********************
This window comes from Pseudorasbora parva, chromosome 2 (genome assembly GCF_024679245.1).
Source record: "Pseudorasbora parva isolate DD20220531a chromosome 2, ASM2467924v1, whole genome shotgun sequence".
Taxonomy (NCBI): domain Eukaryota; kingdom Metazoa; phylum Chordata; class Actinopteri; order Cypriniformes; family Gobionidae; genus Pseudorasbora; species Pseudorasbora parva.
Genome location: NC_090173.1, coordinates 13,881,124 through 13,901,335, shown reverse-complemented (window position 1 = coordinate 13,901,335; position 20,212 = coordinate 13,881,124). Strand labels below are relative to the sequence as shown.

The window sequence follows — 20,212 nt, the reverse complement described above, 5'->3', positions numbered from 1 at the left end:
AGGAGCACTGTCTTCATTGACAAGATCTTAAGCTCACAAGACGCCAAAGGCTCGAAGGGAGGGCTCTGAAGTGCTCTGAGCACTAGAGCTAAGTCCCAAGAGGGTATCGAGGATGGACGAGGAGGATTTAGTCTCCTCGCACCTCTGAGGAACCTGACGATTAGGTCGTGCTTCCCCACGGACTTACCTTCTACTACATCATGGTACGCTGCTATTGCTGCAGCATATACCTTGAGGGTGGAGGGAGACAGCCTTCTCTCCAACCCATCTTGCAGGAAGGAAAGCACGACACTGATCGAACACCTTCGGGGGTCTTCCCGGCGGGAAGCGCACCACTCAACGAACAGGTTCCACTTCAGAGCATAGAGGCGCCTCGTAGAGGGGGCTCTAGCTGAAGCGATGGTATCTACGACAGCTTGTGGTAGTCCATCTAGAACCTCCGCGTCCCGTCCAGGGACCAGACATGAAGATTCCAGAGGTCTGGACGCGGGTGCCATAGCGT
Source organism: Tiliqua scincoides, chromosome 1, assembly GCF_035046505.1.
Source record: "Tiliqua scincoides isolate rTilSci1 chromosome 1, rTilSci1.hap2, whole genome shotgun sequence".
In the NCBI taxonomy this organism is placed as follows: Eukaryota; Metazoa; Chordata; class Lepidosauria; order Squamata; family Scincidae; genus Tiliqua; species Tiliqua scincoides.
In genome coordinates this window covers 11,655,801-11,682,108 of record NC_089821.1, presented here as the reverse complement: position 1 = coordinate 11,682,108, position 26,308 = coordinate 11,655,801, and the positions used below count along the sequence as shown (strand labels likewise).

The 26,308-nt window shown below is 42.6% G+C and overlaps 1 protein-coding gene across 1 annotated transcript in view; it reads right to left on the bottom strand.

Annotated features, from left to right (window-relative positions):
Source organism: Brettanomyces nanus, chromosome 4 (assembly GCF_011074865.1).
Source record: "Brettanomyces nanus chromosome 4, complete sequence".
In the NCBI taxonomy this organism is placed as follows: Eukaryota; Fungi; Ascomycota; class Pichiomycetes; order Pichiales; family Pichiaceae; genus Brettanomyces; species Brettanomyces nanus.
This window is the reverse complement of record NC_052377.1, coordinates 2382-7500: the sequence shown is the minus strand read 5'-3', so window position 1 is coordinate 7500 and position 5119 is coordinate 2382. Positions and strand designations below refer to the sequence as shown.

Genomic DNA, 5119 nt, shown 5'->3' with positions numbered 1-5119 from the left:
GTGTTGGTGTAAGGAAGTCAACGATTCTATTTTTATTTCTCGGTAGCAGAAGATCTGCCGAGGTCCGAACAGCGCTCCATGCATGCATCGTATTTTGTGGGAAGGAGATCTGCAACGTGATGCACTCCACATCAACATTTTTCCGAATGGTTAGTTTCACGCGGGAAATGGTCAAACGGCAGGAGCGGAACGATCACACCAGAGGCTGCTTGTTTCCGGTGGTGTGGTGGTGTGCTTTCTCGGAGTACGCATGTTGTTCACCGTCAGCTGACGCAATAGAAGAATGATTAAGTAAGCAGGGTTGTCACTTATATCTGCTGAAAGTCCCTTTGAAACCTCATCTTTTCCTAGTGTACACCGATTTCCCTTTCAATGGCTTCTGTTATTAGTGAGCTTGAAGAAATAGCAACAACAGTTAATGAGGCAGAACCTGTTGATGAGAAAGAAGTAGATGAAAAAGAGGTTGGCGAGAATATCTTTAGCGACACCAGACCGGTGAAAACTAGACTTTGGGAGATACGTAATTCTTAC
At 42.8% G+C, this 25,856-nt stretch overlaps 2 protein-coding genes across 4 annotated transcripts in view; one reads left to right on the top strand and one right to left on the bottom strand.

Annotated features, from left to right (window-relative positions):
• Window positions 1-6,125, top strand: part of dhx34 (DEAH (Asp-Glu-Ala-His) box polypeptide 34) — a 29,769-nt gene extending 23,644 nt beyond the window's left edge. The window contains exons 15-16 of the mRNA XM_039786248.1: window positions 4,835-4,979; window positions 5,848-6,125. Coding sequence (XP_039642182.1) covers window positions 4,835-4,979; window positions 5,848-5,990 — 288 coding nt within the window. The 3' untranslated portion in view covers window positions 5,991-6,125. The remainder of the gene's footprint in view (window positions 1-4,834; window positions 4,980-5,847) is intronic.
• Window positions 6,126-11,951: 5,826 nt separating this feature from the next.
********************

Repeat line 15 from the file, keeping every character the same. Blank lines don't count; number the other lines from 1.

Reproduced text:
In the NCBI taxonomy this organism is placed as follows: Eukaryota; Fungi; Ascomycota; class Pichiomycetes; order Pichiales; family Pichiaceae; genus Brettanomyces; species Brettanomyces nanus.